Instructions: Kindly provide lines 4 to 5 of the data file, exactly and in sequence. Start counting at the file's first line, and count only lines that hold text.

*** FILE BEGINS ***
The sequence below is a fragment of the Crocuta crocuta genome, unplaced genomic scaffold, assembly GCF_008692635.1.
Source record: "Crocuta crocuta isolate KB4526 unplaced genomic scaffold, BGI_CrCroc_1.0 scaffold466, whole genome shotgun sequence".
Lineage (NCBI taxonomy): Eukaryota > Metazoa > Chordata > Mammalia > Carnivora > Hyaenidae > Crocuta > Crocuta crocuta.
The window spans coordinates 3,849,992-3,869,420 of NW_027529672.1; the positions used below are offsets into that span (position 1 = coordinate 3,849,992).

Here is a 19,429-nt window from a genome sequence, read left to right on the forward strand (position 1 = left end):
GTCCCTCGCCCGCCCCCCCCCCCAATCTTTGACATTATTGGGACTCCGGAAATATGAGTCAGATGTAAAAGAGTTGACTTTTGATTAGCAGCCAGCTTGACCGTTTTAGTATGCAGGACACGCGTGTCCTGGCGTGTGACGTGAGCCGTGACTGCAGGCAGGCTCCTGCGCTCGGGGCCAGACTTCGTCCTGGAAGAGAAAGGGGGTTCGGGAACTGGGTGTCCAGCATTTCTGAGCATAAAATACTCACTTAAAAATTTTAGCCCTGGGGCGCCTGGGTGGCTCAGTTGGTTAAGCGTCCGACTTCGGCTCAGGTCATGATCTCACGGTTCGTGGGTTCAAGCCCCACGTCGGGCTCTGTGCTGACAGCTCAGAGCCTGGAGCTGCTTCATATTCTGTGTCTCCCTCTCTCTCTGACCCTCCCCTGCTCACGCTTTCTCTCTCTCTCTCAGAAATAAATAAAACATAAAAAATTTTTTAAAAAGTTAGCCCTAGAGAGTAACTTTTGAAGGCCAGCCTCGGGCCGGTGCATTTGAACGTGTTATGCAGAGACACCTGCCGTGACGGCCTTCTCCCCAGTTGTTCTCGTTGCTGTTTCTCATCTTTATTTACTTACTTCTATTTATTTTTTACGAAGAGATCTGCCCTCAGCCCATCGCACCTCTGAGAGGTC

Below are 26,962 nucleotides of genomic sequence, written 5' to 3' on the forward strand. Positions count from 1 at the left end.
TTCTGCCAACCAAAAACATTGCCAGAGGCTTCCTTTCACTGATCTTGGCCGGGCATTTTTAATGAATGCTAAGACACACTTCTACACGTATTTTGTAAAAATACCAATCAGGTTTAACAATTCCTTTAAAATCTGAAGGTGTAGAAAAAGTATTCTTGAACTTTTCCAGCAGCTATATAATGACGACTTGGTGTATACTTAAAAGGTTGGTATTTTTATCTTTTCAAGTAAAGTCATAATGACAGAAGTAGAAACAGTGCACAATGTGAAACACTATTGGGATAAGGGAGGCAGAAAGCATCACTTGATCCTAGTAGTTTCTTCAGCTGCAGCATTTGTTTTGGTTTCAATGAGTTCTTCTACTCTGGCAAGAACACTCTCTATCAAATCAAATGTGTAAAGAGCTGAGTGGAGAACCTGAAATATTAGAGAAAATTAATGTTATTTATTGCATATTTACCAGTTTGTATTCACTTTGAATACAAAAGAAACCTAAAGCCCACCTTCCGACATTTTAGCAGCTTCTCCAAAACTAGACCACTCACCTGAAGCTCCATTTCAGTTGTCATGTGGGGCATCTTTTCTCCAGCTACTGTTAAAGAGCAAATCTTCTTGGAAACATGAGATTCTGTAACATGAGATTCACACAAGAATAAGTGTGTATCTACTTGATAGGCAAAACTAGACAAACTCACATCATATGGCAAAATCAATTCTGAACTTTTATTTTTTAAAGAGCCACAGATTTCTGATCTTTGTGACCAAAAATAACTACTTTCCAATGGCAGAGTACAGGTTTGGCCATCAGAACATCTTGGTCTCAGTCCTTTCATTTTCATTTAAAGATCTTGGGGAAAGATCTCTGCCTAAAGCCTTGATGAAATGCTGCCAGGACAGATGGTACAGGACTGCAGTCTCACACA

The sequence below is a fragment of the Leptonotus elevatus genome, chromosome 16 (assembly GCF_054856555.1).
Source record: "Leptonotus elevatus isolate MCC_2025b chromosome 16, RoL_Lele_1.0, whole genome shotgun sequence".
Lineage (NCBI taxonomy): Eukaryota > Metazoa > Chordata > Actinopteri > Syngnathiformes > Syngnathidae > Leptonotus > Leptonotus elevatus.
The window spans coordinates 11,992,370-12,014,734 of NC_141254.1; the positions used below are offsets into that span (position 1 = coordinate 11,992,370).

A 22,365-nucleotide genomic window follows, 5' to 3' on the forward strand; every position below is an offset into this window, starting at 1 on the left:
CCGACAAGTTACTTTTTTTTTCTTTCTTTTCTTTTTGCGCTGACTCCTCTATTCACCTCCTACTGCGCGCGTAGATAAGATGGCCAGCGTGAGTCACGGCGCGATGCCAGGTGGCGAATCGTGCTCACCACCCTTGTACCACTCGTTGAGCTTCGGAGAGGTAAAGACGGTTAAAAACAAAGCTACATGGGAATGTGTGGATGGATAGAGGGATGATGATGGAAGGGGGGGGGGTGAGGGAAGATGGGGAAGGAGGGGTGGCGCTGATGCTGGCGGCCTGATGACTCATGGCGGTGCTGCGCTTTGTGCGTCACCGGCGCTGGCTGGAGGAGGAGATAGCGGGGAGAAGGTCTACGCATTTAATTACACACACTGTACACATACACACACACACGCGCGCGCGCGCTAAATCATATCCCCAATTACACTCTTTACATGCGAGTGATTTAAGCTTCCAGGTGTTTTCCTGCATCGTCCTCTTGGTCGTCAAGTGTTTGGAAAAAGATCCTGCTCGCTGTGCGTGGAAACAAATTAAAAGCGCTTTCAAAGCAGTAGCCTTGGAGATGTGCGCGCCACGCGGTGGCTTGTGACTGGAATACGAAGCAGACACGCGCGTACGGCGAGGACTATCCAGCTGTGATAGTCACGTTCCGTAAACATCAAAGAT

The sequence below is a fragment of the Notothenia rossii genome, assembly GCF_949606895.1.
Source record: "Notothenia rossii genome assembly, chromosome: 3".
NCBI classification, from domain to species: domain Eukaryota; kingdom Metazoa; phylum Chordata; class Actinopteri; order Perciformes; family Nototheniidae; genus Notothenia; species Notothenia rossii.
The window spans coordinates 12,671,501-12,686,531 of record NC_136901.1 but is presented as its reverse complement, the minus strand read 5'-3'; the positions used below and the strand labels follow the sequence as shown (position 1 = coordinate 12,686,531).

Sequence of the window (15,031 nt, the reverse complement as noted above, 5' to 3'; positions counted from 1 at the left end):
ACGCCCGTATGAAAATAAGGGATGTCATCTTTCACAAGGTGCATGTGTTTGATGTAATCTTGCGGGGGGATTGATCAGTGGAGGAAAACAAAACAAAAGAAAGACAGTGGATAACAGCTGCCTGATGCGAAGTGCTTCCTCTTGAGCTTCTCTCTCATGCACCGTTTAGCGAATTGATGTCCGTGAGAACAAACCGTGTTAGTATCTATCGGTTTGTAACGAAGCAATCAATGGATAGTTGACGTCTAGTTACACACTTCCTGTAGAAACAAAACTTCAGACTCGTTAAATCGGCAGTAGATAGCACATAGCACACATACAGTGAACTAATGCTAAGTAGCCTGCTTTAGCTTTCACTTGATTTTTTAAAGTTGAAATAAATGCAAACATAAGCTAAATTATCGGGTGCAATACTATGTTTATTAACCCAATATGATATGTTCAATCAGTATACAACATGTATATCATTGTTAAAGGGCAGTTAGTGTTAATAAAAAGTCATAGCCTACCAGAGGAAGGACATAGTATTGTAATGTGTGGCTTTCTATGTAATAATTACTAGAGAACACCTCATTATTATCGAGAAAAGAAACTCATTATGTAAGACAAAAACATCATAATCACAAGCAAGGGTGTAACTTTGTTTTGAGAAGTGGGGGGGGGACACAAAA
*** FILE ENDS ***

The window spans coordinates 3,849,992-3,869,420 of NW_027529672.1; the positions used below are offsets into that span (position 1 = coordinate 3,849,992).

Here is a 19,429-nt window from a genome sequence, read left to right on the forward strand (position 1 = left end):